The plot develops in two different paths depending on the side you take. If you choose GDI you get to play field commander Michael McNeil and try to rid the world of Kane and his Brotherhood of NOD. Fighting around the world (That means: North America and Europe), gaining the help of the Forgotten and enlisting them in the massive battle. And in the end the good guys win and the Kodiak flies to from the night side to the day side of Earth. If you choose NOD you get to play Anton Slavik and try to take over the Brotherhood of NOD and make the day that 'The Technology of Peace Will Flow Throughout the Land' come. Then the presumed dead Kane returns and you play under him taking the fight to the GDI's territory for world domin...I mean peace. And in the end the bad guys win and the Montauk can't fly from the night side to the day side of the Earth because the Earth is glowing green. Written by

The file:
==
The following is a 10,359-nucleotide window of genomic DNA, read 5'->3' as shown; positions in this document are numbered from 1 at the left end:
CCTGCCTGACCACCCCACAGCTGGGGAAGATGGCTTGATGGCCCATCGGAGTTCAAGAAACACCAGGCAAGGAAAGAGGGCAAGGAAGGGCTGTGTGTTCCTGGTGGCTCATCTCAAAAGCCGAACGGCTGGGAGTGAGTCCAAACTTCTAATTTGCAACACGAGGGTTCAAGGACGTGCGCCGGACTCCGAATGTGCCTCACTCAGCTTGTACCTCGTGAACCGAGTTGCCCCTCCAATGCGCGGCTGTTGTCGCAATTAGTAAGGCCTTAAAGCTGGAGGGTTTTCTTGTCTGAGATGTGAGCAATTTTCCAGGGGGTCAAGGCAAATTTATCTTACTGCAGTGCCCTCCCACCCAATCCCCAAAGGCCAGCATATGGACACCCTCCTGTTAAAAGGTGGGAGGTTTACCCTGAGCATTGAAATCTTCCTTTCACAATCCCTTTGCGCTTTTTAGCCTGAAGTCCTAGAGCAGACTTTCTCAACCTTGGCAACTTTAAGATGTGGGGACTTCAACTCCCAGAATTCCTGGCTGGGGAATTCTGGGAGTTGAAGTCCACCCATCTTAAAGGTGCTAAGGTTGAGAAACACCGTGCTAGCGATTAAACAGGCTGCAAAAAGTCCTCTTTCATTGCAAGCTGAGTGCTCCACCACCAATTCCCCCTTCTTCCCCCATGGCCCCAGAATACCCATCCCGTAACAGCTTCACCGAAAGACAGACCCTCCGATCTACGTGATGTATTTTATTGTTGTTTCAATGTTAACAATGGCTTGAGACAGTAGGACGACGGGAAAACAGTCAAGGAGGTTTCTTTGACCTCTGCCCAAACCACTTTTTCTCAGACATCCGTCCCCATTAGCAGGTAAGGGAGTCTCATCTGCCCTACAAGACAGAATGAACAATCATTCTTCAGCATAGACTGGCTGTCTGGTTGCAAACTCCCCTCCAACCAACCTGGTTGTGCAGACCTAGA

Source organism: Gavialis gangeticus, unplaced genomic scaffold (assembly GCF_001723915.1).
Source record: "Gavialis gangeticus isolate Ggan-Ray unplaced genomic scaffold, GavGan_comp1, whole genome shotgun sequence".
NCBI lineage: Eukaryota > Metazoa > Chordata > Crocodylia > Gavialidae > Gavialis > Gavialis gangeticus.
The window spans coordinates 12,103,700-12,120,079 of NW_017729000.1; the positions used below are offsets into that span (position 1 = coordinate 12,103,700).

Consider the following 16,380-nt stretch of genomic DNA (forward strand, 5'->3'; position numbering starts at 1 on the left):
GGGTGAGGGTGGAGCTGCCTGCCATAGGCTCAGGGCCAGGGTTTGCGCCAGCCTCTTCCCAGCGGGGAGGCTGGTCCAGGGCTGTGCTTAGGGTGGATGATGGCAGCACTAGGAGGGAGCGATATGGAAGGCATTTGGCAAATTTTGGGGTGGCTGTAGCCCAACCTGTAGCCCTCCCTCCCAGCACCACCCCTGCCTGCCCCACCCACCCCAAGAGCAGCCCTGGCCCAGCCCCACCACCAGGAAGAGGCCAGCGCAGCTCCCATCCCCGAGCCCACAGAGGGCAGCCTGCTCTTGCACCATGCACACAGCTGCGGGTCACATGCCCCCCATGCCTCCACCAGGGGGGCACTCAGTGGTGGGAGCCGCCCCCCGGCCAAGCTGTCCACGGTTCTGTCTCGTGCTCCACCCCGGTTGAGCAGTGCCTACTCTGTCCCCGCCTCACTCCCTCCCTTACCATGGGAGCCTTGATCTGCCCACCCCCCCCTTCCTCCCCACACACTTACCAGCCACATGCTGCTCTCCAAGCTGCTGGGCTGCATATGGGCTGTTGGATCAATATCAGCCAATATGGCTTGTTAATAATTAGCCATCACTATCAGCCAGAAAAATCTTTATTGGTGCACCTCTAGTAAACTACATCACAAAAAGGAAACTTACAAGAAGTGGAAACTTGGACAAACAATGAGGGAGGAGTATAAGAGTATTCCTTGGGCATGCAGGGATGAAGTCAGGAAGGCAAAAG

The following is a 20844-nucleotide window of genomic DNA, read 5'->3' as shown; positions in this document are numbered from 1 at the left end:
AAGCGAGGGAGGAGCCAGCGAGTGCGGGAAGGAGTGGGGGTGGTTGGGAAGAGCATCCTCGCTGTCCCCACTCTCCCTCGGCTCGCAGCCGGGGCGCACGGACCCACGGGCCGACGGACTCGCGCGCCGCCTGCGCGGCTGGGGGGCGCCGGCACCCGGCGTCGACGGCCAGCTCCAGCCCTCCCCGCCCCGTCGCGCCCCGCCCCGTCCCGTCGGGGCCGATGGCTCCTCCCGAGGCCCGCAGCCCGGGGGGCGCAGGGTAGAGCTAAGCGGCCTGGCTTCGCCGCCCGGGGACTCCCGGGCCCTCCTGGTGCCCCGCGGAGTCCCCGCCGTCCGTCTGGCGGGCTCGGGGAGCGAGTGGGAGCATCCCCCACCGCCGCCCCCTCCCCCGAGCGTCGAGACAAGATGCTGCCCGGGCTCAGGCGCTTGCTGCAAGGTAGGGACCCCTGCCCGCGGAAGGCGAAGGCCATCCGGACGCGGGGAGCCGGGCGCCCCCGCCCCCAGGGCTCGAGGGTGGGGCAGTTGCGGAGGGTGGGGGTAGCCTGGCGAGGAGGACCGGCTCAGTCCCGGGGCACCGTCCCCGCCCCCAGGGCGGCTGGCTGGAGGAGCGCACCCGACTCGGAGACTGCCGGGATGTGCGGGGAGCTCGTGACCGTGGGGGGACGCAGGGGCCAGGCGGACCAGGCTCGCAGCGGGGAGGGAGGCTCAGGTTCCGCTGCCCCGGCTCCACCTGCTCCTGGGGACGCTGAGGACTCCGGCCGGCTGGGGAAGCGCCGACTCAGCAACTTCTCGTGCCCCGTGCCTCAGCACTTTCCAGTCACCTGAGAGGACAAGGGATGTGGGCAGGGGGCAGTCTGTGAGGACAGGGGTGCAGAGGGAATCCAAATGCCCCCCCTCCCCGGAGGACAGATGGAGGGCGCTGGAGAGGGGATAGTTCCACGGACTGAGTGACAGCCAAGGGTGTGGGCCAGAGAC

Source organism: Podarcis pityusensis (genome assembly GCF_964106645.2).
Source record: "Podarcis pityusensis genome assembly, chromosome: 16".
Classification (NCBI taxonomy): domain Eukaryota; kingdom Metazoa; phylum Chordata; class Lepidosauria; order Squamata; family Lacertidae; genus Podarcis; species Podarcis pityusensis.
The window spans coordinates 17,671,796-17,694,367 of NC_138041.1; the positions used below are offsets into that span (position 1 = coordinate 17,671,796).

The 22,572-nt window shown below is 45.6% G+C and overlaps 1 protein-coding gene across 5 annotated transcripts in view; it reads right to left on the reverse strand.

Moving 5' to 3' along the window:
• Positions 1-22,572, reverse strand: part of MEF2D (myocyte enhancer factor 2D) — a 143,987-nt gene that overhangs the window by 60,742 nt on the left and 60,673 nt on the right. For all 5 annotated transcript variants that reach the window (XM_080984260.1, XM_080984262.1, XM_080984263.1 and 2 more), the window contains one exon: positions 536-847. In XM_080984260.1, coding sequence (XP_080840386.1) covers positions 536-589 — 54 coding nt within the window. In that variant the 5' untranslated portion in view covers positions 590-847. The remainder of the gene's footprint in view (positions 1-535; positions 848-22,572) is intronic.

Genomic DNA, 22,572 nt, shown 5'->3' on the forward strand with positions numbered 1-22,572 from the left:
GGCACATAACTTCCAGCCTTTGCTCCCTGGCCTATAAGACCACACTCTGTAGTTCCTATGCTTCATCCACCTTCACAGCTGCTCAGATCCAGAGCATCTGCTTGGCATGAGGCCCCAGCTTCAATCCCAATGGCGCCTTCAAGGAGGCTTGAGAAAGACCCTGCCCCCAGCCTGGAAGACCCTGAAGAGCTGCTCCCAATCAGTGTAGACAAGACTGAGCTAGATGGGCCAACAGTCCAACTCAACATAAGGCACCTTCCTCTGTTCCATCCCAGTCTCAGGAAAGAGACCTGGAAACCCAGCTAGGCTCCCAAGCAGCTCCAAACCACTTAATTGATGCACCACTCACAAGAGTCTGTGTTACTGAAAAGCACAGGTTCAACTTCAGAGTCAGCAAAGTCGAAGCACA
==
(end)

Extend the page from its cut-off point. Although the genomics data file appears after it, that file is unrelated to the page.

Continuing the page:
Sabre Runner <email@example.com>
27 August 1999 (USA)
See more »
Also Known As:
Command & Conquer: Tiberian Sun Firestorm
See more »
See full technical specs
Did You Know?
At a convention in November 2011, a fan of Command & Conquer: Tiberian Sun
(1999) greeted Michael Biehn
as "Michael McNeil, GDI, Tiberian Sun". Biehn was puzzled by the allusion, having no memory of that role until the fan described Tiberian Sun in greater detail, at which point Biehn, just beginning to remember that role, admitted that the 1990s were a big blur in his memory. See more
Despite being a senior military officer (and in a future setting), Commander McNeil wears the insignia of a Specialist 5 on the left arm of his leather jacket, an enlisted (non-officer) rank that was abolished in 1985. Also, Chandra, a Lieutenant Commander according to the game manual, is wearing chevrons on his right sleeve that appear to be the rank insignia of a Senior Airman in the U.S. Air Force. See more
It would be a sad error in judgement to mistake me for a corpse.